• An indoor studio setting
  • Light source with a stand (must be off-camera)

If you have them, you can also use a reflector or split light source, but this isn’t necessary for beginners.

Rembrandt lighting just needs a light source directed at a 45° angle from the subject. The best position is around 5 feet away, around two feet above eye level.

The light should be pointing downwards so it touches half of the subject’s face. Make sure that the lit half is furthest away from the camera.

Before you begin taking pictures, be sure that your camera flash doesn’t affect the lighting. You can turn off the flash to do this, but some cameras will have a ‘flash compensation’ setting that won’t affect the lighting.

If you choose this setting, take some practice shots to get to grips with the setting. Check the light and shadow balance on the subject’s face. The light and dark should have a lot of contrast, creating a bold and striking look.

Creating Rembrandt Lighting With A Reflector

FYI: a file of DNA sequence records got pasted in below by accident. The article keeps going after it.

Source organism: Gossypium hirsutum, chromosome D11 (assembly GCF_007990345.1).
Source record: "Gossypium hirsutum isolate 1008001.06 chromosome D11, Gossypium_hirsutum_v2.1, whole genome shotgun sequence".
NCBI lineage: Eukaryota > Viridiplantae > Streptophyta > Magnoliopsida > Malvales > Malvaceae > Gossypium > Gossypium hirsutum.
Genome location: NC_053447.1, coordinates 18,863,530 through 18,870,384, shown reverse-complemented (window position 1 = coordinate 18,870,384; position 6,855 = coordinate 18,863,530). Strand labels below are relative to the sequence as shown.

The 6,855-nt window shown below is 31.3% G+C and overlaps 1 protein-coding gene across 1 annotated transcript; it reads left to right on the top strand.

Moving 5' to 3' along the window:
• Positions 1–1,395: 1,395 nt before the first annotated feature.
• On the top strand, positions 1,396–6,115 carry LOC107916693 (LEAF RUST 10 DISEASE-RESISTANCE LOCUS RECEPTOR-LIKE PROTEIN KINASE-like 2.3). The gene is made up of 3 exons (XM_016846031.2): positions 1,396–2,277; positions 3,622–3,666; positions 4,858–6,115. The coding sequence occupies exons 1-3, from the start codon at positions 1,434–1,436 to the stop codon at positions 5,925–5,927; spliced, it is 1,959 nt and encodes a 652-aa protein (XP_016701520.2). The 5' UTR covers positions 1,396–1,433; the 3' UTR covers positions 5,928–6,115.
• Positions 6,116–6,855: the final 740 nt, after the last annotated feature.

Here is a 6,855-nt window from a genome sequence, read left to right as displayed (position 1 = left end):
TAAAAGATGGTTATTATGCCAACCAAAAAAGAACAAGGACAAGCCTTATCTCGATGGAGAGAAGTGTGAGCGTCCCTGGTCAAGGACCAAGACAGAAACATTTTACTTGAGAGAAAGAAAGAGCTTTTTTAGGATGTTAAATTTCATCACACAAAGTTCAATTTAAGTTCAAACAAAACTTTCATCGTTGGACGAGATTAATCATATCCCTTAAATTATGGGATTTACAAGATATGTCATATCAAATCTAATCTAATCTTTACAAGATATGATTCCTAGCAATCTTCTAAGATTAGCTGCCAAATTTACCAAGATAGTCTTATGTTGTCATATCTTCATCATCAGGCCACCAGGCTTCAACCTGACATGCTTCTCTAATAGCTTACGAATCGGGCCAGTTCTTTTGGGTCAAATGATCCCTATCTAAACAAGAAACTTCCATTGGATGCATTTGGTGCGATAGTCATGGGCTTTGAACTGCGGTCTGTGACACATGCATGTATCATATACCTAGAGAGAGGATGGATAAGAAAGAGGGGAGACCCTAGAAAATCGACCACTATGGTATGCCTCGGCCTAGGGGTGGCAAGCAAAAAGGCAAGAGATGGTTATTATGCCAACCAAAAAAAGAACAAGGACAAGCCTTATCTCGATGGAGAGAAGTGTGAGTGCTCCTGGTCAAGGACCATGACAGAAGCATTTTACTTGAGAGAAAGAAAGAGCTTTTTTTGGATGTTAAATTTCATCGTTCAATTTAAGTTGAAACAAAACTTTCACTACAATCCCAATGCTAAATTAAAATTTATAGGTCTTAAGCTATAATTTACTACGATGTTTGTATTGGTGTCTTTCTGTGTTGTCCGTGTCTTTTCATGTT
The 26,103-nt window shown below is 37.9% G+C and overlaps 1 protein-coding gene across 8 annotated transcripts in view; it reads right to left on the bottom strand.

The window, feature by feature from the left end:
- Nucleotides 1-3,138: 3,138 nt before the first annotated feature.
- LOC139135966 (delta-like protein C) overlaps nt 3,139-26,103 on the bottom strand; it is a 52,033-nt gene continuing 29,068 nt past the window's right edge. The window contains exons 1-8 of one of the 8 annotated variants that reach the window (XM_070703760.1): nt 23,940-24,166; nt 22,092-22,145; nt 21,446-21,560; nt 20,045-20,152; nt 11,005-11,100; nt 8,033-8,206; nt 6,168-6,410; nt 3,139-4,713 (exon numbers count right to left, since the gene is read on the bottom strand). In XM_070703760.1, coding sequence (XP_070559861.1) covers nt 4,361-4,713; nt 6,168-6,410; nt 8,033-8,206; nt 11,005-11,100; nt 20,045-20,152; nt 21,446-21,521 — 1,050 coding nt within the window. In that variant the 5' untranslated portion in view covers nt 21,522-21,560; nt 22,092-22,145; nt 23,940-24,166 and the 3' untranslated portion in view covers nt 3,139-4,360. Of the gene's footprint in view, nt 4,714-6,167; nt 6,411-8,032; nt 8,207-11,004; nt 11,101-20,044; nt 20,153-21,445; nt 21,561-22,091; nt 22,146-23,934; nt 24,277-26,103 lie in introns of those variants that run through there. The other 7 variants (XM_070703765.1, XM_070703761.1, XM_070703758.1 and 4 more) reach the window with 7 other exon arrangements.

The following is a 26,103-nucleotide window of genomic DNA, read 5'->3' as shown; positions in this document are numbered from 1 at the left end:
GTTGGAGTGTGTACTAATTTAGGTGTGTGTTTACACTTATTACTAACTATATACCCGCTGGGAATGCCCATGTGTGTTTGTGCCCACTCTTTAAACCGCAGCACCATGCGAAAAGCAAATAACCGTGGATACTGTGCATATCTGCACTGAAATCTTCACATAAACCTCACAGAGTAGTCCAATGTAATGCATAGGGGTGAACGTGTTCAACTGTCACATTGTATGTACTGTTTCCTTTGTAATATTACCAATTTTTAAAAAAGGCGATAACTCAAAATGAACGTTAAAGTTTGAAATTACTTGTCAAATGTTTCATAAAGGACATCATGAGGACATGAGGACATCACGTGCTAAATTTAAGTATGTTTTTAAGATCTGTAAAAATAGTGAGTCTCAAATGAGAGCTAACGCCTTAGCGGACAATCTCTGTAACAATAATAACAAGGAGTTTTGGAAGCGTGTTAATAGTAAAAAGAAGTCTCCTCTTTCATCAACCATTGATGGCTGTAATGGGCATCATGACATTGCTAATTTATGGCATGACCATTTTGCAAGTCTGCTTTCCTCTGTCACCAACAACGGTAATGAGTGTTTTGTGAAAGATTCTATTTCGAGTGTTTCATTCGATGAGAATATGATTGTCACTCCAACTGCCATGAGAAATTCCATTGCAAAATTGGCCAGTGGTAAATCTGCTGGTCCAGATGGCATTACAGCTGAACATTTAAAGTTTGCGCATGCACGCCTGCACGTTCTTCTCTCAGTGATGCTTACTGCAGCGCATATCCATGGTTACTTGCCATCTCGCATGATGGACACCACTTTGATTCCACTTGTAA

If you prefer softer lighting, but still like the Rembrandt effect, a reflector is a good solution.

Begin by setting up your lighting as shown above, then position your reflector.

The best place for one is opposite the light at a 45° angle. Keep the reflector at eye level, around 3-4 feet away from the subject.

Make sure that the light bouncing from the reflector highlights the subject’s face.

Where To Use Rembrandt Lighting

As achieving Rembrandt lighting needs strong artificial lighting, it’s best to shoot your subjects in an indoor studio. Outdoor settings can have a lot of natural light which reduces the contrast in your photos.